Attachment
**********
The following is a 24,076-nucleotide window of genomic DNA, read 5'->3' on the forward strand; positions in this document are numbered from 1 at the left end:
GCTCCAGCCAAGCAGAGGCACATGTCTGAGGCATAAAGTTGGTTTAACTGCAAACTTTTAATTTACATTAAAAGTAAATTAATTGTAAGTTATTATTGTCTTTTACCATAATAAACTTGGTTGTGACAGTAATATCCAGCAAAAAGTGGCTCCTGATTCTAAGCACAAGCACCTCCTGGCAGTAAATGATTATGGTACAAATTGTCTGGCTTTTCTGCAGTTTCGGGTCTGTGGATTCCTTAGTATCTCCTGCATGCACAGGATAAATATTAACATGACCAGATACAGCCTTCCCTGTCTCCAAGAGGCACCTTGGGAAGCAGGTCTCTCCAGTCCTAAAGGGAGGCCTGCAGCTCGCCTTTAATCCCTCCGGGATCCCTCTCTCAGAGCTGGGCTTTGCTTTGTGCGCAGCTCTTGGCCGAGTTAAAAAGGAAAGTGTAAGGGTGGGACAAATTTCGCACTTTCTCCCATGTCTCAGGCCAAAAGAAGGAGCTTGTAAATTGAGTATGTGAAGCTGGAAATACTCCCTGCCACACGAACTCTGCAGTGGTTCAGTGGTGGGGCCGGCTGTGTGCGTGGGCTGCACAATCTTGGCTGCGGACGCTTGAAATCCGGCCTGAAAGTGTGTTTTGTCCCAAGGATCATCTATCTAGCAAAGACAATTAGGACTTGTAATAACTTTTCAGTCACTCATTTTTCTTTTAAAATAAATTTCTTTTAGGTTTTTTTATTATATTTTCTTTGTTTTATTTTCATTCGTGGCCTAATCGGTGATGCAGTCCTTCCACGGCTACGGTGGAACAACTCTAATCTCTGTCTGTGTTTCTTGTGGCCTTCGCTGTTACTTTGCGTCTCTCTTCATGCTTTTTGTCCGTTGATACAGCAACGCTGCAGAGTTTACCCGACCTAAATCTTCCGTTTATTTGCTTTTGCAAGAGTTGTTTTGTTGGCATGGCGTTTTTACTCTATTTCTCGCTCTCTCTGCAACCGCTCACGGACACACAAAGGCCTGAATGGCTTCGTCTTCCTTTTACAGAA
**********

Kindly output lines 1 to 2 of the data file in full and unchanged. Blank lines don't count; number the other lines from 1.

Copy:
The following is a 24,076-nucleotide window of genomic DNA, read 5'->3' on the forward strand; positions in this document are numbered from 1 at the left end:
GCTCCAGCCAAGCAGAGGCACATGTCTGAGGCATAAAGTTGGTTTAACTGCAAACTTTTAATTTACATTAAAAGTAAATTAATTGTAAGTTATTATTGTCTTTTACCATAATAAACTTGGTTGTGACAGTAATATCCAGCAAAAAGTGGCTCCTGATTCTAAGCACAAGCACCTCCTGGCAGTAAATGATTATGGTACAAATTGTCTGGCTTTTCTGCAGTTTCGGGTCTGTGGATTCCTTAGTATCTCCTGCATGCACAGGATAAATATTAACATGACCAGATACAGCCTTCCCTGTCTCCAAGAGGCACCTTGGGAAGCAGGTCTCTCCAGTCCTAAAGGGAGGCCTGCAGCTCGCCTTTAATCCCTCCGGGATCCCTCTCTCAGAGCTGGGCTTTGCTTTGTGCGCAGCTCTTGGCCGAGTTAAAAAGGAAAGTGTAAGGGTGGGACAAATTTCGCACTTTCTCCCATGTCTCAGGCCAAAAGAAGGAGCTTGTAAATTGAGTATGTGAAGCTGGAAATACTCCCTGCCACACGAACTCTGCAGTGGTTCAGTGGTGGGGCCGGCTGTGTGCGTGGGCTGCACAATCTTGGCTGCGGACGCTTGAAATCCGGCCTGAAAGTGTGTTTTGTCCCAAGGATCATCTATCTAGCAAAGACAATTAGGACTTGTAATAACTTTTCAGTCACTCATTTTTCTTTTAAAATAAATTTCTTTTAGGTTTTTTTATTATATTTTCTTTGTTTTATTTTCATTCGTGGCCTAATCGGTGATGCAGTCCTTCCACGGCTACGGTGGAACAACTCTAATCTCTGTCTGTGTTTCTTGTGGCCTTCGCTGTTACTTTGCGTCTCTCTTCATGCTTTTTGTCCGTTGATACAGCAACGCTGCAGAGTTTACCCGACCTAAATCTTCCGTTTATTTGCTTTTGCAAGAGTTGTTTTGTTGGCATGGCGTTTTTACTCTATTTCTCGCTCTCTCTGCAACCGCTCACGGACACACAAAGGCCTGAATGGCTTCGTCTTCCTTTTACAGAA